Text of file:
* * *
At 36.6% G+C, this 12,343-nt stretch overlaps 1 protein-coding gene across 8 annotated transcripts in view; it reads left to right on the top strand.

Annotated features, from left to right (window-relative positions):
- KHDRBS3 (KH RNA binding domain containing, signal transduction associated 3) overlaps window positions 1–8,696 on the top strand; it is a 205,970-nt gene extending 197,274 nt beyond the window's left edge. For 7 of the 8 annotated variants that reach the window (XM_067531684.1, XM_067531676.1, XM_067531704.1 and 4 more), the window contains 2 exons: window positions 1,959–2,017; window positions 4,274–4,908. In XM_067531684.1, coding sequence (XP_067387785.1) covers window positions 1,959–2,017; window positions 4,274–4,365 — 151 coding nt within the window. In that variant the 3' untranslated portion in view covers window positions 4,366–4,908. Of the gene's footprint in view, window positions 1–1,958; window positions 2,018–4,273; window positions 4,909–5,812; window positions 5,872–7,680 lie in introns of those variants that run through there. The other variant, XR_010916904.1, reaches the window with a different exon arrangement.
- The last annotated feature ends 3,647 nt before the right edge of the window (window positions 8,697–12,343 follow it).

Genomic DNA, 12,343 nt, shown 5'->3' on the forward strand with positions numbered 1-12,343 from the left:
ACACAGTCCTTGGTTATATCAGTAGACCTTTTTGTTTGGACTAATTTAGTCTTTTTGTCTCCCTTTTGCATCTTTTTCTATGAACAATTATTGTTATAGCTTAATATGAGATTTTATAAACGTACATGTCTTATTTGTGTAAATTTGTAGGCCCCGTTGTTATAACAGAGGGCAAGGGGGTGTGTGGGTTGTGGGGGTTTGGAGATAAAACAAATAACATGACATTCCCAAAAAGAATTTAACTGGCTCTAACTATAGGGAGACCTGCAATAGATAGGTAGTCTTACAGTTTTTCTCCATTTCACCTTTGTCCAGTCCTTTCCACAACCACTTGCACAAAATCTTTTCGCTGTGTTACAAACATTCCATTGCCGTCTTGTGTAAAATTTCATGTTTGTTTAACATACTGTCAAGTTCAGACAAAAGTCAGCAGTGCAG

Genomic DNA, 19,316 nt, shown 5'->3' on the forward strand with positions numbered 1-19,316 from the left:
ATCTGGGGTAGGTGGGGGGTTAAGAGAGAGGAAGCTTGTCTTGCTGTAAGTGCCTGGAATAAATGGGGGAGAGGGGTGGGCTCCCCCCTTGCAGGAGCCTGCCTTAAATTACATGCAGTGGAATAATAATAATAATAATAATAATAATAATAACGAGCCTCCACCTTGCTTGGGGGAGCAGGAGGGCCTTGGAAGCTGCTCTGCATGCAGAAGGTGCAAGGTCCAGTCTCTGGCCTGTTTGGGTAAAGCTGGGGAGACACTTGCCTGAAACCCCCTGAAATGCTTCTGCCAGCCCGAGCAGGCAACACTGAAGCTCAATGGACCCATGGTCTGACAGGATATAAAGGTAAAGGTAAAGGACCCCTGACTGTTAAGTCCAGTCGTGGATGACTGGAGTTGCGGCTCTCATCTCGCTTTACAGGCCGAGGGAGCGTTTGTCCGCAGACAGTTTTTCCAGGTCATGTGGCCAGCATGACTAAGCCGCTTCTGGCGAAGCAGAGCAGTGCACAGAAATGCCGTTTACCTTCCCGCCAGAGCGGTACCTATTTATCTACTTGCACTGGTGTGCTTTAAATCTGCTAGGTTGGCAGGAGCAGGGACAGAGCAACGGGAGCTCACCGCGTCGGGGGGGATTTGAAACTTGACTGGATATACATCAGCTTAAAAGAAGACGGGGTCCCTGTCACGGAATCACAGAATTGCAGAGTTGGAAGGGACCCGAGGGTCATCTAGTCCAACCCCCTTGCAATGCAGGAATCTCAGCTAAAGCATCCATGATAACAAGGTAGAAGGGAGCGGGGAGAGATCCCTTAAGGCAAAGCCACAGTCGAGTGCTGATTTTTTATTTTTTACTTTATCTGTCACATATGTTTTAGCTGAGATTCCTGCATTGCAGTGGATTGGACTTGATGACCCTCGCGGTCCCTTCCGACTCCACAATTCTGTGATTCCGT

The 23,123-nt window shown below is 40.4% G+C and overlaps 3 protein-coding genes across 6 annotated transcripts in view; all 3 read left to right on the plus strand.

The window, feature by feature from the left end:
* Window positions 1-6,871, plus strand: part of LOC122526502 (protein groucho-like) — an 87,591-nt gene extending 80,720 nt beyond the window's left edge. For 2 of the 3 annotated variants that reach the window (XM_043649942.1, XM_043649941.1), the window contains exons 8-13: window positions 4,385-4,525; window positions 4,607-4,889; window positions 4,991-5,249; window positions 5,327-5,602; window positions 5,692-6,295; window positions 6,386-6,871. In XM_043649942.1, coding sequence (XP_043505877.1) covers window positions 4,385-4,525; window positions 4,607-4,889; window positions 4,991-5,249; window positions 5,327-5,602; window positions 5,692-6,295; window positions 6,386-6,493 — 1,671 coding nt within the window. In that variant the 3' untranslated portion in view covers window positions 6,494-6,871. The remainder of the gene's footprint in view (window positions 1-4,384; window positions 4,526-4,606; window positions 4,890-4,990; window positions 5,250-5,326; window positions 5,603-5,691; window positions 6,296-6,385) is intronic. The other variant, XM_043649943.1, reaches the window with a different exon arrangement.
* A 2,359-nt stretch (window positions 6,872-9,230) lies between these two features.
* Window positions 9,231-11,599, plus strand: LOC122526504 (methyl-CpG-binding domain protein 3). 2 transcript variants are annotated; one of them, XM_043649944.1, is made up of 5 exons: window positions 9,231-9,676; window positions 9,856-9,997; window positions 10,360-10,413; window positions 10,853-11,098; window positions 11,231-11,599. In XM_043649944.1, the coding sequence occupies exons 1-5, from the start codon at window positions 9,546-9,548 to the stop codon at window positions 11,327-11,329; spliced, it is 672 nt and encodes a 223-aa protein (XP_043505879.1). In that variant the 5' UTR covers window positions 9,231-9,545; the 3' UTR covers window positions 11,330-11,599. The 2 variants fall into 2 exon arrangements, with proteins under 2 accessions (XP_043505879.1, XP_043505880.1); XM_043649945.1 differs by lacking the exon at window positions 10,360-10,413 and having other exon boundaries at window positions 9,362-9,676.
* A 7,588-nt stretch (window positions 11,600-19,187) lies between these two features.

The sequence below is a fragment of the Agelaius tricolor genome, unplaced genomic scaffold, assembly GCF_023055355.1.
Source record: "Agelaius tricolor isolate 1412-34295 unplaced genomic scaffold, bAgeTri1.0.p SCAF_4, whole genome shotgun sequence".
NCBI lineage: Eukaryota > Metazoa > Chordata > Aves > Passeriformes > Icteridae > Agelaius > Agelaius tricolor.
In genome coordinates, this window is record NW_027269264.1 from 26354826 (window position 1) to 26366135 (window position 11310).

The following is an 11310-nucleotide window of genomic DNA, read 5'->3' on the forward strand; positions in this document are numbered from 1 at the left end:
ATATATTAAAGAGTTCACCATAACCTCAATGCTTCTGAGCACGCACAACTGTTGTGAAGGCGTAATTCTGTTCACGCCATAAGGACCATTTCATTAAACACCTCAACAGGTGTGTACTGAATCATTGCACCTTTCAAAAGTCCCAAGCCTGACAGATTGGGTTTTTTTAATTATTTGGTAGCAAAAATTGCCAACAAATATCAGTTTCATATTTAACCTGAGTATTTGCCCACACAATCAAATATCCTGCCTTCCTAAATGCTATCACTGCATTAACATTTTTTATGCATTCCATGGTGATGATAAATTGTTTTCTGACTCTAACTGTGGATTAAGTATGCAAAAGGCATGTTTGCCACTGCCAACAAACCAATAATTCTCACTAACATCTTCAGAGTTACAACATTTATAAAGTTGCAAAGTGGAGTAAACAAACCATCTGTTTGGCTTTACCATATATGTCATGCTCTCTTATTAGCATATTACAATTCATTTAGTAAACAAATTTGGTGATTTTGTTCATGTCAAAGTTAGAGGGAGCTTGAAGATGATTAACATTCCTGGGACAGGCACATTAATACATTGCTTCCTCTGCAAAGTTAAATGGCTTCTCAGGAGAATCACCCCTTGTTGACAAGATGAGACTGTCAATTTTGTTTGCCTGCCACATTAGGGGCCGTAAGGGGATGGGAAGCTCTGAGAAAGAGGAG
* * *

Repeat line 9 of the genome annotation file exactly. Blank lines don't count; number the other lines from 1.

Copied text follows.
The 23,123-nt window shown below is 40.4% G+C and overlaps 3 protein-coding genes across 6 annotated transcripts in view; all 3 read left to right on the plus strand.